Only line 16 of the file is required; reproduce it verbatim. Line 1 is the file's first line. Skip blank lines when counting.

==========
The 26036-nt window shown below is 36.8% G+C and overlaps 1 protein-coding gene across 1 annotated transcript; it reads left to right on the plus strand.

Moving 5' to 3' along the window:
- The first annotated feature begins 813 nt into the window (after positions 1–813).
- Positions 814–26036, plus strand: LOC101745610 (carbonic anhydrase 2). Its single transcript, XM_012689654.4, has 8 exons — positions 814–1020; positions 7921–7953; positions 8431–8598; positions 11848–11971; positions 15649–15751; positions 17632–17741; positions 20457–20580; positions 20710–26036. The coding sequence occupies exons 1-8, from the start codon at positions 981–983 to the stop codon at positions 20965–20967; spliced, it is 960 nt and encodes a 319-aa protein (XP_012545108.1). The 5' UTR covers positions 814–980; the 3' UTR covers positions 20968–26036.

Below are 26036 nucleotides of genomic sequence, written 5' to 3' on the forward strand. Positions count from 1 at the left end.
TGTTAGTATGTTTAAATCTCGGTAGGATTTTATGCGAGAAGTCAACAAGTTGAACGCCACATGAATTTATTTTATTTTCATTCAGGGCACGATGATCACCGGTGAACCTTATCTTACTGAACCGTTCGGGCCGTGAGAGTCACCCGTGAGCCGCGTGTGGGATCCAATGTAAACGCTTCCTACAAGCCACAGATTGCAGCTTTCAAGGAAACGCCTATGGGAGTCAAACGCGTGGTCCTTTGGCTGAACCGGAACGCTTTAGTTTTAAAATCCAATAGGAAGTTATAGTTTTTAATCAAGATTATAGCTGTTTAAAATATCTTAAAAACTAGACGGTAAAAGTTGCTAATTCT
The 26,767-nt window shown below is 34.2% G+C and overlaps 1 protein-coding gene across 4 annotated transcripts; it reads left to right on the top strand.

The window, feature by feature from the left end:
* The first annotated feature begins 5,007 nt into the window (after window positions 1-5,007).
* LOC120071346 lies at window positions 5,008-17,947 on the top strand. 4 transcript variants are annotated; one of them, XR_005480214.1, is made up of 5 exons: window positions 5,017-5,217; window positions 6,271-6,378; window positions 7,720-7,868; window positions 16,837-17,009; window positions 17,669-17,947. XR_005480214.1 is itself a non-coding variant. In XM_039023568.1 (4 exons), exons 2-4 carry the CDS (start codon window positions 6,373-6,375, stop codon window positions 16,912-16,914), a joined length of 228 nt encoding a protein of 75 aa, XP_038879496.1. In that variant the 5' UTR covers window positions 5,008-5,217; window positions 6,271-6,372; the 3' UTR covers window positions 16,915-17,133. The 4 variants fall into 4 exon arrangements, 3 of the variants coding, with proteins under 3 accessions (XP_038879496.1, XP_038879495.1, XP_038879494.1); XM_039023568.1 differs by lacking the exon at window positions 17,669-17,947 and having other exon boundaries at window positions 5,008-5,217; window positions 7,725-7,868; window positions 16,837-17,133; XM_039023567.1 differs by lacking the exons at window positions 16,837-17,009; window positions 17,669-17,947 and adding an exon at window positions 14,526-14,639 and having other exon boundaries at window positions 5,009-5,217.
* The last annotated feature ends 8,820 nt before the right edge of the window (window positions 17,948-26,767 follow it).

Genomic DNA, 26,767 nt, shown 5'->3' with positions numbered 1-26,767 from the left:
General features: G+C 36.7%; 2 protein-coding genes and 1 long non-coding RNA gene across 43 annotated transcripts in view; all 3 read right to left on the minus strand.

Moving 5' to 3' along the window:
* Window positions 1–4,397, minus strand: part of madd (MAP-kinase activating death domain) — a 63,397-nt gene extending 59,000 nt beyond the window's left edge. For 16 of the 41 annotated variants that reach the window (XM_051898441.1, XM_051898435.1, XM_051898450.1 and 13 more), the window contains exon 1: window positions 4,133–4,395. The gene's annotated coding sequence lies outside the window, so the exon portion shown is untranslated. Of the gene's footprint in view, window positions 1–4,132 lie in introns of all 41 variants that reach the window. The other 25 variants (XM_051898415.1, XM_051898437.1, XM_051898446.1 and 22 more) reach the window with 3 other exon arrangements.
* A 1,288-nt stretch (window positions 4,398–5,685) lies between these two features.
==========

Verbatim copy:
* A 1,288-nt stretch (window positions 4,398–5,685) lies between these two features.